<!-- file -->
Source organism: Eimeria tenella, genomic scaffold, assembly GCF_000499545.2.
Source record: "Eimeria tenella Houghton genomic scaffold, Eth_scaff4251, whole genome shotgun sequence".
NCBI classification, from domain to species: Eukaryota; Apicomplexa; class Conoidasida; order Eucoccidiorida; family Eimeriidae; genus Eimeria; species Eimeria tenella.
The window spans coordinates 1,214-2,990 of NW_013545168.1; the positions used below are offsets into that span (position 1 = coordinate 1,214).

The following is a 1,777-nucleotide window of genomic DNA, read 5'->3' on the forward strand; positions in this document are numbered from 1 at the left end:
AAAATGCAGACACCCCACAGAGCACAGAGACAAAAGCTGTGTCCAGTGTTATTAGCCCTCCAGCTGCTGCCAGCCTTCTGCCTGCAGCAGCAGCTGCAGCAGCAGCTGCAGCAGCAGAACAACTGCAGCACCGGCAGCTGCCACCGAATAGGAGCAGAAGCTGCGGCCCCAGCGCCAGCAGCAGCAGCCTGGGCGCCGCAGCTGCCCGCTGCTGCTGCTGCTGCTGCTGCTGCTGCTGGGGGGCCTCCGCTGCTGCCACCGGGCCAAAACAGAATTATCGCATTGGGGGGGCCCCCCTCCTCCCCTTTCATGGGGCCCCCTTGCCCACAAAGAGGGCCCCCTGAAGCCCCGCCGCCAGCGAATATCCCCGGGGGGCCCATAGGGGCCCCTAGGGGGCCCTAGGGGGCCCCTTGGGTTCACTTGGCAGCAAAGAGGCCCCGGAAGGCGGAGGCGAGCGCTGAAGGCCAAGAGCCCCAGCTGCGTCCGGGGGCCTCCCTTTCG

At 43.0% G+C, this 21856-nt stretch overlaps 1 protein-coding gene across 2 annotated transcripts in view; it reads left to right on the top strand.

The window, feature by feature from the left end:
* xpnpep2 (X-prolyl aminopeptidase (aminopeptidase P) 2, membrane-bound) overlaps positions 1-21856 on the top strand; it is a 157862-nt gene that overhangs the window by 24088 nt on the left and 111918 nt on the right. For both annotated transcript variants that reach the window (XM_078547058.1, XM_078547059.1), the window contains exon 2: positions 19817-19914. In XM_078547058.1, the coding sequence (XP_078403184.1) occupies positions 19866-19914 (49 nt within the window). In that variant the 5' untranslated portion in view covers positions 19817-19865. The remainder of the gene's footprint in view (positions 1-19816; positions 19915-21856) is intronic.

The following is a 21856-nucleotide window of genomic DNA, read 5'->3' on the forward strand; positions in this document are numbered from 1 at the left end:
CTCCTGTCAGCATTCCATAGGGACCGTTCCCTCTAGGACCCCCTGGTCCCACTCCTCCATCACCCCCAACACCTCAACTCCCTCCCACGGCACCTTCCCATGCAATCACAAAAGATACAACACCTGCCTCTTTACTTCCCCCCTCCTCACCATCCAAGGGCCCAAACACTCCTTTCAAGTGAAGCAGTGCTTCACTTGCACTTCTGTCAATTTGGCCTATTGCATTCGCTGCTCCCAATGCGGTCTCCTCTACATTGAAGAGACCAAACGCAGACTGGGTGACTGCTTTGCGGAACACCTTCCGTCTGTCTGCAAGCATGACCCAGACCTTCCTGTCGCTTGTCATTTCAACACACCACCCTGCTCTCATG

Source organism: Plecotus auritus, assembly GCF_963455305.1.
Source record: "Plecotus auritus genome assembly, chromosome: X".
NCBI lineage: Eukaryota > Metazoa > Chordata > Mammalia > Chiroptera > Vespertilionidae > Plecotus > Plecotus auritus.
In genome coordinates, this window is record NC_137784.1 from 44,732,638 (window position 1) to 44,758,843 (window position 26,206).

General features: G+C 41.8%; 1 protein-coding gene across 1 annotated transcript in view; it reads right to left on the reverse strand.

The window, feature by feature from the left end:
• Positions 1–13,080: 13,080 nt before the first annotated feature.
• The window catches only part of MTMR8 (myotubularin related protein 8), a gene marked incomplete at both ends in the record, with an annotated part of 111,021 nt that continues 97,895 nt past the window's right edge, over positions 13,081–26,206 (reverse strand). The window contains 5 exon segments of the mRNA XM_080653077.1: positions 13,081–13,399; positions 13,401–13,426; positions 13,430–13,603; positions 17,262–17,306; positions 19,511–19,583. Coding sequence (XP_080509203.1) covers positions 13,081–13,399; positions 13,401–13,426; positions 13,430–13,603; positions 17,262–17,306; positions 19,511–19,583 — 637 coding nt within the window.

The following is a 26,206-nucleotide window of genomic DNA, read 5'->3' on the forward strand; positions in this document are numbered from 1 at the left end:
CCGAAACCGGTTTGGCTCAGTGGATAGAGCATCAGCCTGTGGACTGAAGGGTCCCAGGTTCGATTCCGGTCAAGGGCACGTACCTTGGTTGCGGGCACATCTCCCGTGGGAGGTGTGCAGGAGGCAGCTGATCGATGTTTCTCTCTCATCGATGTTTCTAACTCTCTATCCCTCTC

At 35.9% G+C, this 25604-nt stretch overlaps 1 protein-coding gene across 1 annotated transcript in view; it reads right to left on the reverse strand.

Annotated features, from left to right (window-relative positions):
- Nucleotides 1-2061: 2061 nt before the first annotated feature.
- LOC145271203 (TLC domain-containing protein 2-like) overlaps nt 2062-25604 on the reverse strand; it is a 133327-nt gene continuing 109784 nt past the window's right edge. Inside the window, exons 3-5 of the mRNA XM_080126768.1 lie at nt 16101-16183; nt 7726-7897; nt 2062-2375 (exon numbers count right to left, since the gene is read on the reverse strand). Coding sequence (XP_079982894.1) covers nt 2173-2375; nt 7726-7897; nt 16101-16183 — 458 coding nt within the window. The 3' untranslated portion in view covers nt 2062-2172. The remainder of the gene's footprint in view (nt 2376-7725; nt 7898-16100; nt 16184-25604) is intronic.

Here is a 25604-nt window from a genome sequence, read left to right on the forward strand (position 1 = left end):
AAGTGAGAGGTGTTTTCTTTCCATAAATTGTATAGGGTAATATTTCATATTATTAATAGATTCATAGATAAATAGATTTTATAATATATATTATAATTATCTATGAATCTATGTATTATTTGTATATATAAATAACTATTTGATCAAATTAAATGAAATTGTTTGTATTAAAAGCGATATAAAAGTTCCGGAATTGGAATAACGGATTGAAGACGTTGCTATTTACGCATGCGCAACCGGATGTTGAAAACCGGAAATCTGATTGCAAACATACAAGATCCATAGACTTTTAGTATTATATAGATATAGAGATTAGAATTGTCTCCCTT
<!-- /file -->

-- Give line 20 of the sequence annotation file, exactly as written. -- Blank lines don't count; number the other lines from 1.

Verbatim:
The following is a 26,206-nucleotide window of genomic DNA, read 5'->3' on the forward strand; positions in this document are numbered from 1 at the left end: